Xi was perfectly aware of what, apart from the nuclear arena — and there were many in Washington clamouring for new arms control agreements to include the three great powers in this regard – what would really continue to unsettle the United States.

After all, the new U.S. President had been clear on this in his election campaign. It was China’s rivalry as an economic power in all areas except global cultural prowess.

The limitations of the West

But “the West” – what a comeback that term had made – knew that it could not wage two cold wars, or maintain a hot peace on two fronts (based on permanent hybrid wars), simultaneously.

And the priority for the United States was China, the only country that could challenge its dominance.

A European split with the U.S.?

The U.S. alone trying to stand up to China was insufficient. It needed the support of the Europeans in this strategy.

Macron and Scholz were well aware of this. However, although the Europeans had long since ceased being naive about China, there was no single European policy towards Beijing.

The two European leaders agreed on the need to retain the mixture of cooperation and competition with China. This was necessary for a whole host of reasons – overcoming the recession, securing a robust recovery of the European economy and avoiding a world split down the middle.

Rebooting the EU?

Europe, after years of crisis, needed to grow. In contrast, the U.S. economy had been less affected by the Ukraine war than Europe.

In the eyes of both Macron and Scholz, it was time to focus in earnest on the implementation of the plethora of European Commission initiatives. Designed to combat the effects of the corona pandemic – which continued in fits and starts – and the war, it was still limping along.

“We must revive the idea of European sovereignty, or at least autonomy, which was set back by the war”, the French leader said to his German counterpart, reverting to his longstanding obsession.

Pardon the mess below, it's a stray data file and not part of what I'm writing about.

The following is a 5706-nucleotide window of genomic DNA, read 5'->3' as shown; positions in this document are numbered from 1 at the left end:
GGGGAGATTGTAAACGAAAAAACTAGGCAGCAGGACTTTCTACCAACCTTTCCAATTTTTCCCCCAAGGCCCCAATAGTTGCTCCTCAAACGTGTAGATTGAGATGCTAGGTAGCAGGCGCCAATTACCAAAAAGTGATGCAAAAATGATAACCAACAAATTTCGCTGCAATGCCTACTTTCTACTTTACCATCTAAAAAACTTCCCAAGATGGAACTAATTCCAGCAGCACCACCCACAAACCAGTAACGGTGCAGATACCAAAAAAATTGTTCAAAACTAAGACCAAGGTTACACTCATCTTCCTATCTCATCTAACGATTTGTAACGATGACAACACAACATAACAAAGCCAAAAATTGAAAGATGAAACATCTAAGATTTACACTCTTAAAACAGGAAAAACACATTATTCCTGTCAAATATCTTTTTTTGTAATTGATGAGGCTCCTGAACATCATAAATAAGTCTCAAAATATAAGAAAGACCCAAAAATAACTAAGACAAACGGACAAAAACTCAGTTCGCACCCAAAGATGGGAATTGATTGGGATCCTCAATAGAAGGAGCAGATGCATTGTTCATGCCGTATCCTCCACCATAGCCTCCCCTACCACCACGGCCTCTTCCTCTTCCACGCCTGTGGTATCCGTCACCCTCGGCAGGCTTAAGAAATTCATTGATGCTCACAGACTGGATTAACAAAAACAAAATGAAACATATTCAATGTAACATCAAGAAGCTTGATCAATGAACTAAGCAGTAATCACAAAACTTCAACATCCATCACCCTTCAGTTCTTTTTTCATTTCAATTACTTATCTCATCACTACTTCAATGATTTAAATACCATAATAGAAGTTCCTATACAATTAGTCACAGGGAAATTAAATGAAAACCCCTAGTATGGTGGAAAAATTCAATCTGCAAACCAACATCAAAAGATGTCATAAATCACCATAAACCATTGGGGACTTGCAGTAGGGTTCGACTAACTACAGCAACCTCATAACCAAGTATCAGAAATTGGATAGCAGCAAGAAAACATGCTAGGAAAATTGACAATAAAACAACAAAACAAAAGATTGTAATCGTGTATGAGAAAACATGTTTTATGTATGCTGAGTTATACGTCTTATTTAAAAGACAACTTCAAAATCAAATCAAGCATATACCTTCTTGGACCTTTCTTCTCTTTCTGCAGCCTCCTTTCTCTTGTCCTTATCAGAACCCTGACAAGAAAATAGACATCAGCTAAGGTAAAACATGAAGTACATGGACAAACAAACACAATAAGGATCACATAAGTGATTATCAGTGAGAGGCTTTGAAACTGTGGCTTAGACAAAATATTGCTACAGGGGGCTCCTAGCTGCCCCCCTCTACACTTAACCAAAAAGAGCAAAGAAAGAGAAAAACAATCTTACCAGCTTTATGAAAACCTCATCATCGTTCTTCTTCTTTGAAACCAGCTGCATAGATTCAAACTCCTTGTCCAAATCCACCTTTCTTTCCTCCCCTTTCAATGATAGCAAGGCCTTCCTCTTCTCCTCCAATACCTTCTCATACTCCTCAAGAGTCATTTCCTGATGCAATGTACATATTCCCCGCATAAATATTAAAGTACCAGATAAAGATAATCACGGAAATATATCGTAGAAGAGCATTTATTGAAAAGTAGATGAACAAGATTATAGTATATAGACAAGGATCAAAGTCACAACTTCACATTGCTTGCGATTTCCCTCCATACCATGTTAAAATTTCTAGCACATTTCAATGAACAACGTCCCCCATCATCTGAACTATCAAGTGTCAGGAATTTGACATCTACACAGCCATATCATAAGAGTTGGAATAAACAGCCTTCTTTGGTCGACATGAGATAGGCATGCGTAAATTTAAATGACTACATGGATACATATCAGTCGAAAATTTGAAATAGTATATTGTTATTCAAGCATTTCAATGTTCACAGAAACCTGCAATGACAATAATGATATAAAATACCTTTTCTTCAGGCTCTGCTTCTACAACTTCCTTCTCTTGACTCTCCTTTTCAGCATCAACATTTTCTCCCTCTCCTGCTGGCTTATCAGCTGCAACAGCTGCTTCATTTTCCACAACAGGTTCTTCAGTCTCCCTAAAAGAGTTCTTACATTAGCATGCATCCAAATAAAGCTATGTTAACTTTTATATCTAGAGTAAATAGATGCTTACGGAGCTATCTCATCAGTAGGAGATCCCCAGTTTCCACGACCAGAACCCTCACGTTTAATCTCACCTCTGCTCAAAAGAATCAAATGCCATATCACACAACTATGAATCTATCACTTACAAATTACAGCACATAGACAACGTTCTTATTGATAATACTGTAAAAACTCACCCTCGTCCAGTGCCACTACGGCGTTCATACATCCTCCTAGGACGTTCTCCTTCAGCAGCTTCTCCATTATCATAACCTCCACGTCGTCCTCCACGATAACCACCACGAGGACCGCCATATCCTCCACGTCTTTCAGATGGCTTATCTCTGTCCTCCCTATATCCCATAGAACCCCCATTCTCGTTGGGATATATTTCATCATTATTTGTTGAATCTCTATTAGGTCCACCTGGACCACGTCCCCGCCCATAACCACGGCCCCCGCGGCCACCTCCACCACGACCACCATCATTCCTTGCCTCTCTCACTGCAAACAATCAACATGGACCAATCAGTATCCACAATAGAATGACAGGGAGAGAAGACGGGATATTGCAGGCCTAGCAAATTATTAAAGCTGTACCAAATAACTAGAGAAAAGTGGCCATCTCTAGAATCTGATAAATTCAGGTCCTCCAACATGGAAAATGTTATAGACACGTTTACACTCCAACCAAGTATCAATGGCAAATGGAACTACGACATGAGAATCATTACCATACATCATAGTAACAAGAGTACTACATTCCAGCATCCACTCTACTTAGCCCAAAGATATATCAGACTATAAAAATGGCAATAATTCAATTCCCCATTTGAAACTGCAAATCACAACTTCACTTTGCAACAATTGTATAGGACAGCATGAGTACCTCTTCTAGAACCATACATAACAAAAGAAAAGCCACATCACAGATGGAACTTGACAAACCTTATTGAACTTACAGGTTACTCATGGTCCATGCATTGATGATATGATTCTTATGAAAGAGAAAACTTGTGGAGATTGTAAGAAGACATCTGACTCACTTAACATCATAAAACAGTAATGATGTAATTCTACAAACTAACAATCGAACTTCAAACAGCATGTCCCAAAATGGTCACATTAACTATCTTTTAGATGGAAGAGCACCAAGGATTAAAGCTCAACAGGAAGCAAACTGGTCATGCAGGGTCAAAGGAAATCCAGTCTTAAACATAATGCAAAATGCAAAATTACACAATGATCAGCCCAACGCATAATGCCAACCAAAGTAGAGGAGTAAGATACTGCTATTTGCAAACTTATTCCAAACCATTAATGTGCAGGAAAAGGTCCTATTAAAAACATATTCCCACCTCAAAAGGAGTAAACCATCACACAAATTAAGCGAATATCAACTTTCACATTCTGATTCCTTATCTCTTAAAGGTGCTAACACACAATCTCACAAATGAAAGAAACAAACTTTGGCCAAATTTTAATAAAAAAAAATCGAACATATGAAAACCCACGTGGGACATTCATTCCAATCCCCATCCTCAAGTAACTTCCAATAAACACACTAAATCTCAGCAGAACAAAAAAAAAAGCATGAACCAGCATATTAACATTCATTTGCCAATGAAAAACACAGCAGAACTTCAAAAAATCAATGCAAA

This task was not made any easier by the fact that NATO had recovered. It also did not help that, despite advances being made in the EU, Europe remained without any big tech titans.

Macron focussing on his legacy

Macron, who had only three years of his second and final term left as President of France, wanted to bequeath a European legacy). So he asked Scholz whether, once the Ukraine war had receded, albeit not overcome, it would not be necessary to deal with Russia in some way.

How about creating a new European architecture of security and development worthy of the name, to generate stability and trust between all parties?

Macron’s suggestion fell on very receptive ears in the German Chancellery. This, after all, was the longstanding fascination of German Social Democrats.

Another peace treaty?

So how about a post-war agreement, to give the peace treaty more meaning and thrust?

This endeavor was, of course, complicated by the fact that Putin had been charged with war crimes and crimes against humanity at the International Criminal Court.

It also did not help that a significant part of the West’s economic and financial sanctions remained in place. After all, Putin had not yet really renounced anything, except occupying the whole of Ukraine.

As well, European purchases of Russian gas, oil and coal had fallen and would fall further with the new system adopted by the EU, something that would again benefit the United States as a net exporter of fossil fuels.

Franco-German projections

But both leaders were fascinated by one thought: If Germany and France could resolve their differences in the wake of three wars, how could progress not be made towards reconciliation with Moscow?

Particularly if it meant ensuring peace in Europe and prying Russia away from China? Enabling close relations between Russia and China had after all been one of the West’s great strategic errors. Perhaps the new U.S. President would focus more on this, the two European leaders agreed.

Then, everyone fell silent. The new US President had just begun his inauguration speech.

Conclusion

It helps to think about leaders, how they will react and what policies they will pursue over the medium term.

Antonio Machado wrote that “neither tomorrow nor yesterday is written”. But focusing on a distant horizon can help to understand and act in the present.

Forward planning does not consist of divining the future, or even the past, but rather constructing the future – or futures.

Macron understood this very well. He was a graduate of that school of thought.

*senior research fellow at the Elcano Royal Institute, a major Spanish foreign affairs think tank
**first published in: www.theglobalist.com